Finally, some gun rights advocates criticize Sotomayor’s Maloney opinion for stating that the right to nunchakus in the home is not a “fundamental right.” But that statement had nothing to do with the Second Amendment. Instead, it concerned a different claim by the plaintiff under a doctrine known as substantive due process, which pertains to unenumerated constitutional rights, not those expressly listed in the Bill of Rights. Unless an unenumerated right is “fundamental,” the courts will be highly deferential to legislative restrictions. Only if the right is “necessary to [our] regime of ordered liberty” or “deeply rooted in this Nation’s history and tradition” will a right be deemed fundamental. The Sotomayor panel decided that the statute in question, regarding the unenumerated right to a nunchaku, not the enumerated right to keep and bear arms, did not meet those criteria.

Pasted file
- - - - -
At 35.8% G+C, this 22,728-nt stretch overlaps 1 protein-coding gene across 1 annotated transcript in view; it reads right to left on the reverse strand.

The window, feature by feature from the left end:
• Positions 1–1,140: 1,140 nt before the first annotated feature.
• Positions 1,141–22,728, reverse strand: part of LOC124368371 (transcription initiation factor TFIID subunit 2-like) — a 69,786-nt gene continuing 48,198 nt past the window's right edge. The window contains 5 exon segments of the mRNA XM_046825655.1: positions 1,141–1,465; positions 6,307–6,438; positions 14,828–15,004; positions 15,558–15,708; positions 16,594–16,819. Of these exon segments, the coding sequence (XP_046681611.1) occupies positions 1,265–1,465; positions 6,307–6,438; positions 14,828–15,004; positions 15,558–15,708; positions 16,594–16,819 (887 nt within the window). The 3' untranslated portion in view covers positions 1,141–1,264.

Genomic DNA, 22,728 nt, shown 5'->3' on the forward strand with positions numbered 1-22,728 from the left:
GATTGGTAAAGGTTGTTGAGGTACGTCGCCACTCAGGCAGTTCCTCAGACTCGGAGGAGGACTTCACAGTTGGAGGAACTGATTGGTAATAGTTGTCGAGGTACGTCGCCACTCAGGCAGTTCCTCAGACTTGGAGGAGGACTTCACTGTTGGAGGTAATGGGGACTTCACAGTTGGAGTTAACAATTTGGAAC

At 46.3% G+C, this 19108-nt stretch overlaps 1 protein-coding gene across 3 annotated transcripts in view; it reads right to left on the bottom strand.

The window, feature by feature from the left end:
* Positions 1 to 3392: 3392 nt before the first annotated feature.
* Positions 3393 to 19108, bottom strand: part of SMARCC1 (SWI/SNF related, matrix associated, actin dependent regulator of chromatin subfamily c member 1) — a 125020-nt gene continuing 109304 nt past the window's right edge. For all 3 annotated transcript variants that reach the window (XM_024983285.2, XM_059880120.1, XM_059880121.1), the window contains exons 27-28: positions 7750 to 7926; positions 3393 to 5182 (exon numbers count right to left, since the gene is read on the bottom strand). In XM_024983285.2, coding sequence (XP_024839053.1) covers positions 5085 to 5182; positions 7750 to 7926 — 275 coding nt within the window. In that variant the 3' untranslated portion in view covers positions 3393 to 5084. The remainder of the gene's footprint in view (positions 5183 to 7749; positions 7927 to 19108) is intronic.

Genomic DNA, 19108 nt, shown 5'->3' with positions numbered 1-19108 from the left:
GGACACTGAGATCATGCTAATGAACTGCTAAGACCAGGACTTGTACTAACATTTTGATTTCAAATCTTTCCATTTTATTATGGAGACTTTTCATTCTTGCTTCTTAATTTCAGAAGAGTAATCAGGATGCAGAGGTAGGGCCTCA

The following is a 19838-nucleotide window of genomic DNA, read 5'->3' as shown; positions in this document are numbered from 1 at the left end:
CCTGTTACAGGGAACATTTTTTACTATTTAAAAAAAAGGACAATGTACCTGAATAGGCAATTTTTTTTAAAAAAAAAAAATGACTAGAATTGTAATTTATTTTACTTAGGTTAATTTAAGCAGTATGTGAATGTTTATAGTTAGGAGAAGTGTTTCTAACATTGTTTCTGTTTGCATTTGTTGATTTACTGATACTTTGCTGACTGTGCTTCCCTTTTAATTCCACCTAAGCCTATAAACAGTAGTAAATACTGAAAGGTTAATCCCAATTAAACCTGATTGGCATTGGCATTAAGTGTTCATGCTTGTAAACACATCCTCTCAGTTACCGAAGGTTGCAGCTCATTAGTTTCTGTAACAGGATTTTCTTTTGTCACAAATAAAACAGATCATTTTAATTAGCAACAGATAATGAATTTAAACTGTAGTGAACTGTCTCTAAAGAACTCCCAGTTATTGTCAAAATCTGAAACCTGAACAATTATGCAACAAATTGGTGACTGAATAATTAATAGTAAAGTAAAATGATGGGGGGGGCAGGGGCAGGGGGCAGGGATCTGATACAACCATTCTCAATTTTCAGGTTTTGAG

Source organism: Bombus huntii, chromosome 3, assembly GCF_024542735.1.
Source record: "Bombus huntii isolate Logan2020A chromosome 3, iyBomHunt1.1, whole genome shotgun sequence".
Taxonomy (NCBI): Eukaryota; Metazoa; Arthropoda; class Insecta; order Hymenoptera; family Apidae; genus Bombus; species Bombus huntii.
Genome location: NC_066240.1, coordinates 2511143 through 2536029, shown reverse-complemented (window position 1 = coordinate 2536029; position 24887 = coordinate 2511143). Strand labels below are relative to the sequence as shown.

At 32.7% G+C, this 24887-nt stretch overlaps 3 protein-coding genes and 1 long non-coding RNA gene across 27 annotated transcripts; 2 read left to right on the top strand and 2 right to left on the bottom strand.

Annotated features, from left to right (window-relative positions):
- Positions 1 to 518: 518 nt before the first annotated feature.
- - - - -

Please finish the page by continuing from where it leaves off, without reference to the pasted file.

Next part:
Of course, those doctrinal pronouncements – differentiating between so‐called fundamental and non‐fundamental rights; diminishing the importance of unenumerated rights – are confused and confusing. Therein lay fertile ground for questioning Judge Sotomayor. What is her view of the Ninth Amendment – designed to protect unenumerated rights? Should the Supreme Court have bifurcated our rights – fundamental vs. non‐fundamental – as it did in a single footnote in a 1938 case, United States v. Carolene Products? Those were among the issues she should have addressed at her confirmation hearings. Her answers would have revealed a great deal more about her theory of rights than did her Maloney opinion on an inscrutable question about judicial precedent.